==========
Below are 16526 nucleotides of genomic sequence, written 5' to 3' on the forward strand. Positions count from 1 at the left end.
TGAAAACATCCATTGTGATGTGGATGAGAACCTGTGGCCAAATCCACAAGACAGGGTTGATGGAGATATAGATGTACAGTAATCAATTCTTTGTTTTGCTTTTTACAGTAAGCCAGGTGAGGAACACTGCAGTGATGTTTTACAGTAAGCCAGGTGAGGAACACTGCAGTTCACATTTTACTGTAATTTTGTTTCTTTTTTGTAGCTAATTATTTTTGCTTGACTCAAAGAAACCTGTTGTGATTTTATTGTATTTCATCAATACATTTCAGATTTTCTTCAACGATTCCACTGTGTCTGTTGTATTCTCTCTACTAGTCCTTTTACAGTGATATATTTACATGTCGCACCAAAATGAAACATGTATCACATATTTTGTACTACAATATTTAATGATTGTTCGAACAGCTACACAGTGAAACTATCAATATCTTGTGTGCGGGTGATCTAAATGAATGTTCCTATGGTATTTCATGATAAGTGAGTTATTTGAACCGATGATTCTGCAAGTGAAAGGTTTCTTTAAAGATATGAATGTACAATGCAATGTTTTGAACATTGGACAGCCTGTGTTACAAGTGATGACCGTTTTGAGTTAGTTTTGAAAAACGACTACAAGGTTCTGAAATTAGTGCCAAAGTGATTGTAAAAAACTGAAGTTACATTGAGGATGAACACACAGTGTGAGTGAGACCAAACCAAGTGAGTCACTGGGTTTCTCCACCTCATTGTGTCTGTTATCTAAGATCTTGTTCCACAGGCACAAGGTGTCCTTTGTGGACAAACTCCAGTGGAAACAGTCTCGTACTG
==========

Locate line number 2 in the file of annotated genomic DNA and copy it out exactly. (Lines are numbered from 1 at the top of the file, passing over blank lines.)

TGAAAACATCCATTGTGATGTGGATGAGAACCTGTGGCCAAATCCACAAGACAGGGTTGATGGAGATATAGATGTACAGTAATCAATTCTTTGTTTTGCTTTTTACAGTAAGCCAGGTGAGGAACACTGCAGTGATGTTTTACAGTAAGCCAGGTGAGGAACACTGCAGTTCACATTTTACTGTAATTTTGTTTCTTTTTTGTAGCTAATTATTTTTGCTTGACTCAAAGAAACCTGTTGTGATTTTATTGTATTTCATCAATACATTTCAGATTTTCTTCAACGATTCCACTGTGTCTGTTGTATTCTCTCTACTAGTCCTTTTACAGTGATATATTTACATGTCGCACCAAAATGAAACATGTATCACATATTTTGTACTACAATATTTAATGATTGTTCGAACAGCTACACAGTGAAACTATCAATATCTTGTGTGCGGGTGATCTAAATGAATGTTCCTATGGTATTTCATGATAAGTGAGTTATTTGAACCGATGATTCTGCAAGTGAAAGGTTTCTTTAAAGATATGAATGTACAATGCAATGTTTTGAACATTGGACAGCCTGTGTTACAAGTGATGACCGTTTTGAGTTAGTTTTGAAAAACGACTACAAGGTTCTGAAATTAGTGCCAAAGTGATTGTAAAAAACTGAAGTTACATTGAGGATGAACACACAGTGTGAGTGAGACCAAACCAAGTGAGTCACTGGGTTTCTCCACCTCATTGTGTCTGTTATCTAAGATCTTGTTCCACAGGCACAAGGTGTCCTTTGTGGACAAACTCCAGTGGAAACAGTCTCGTACTG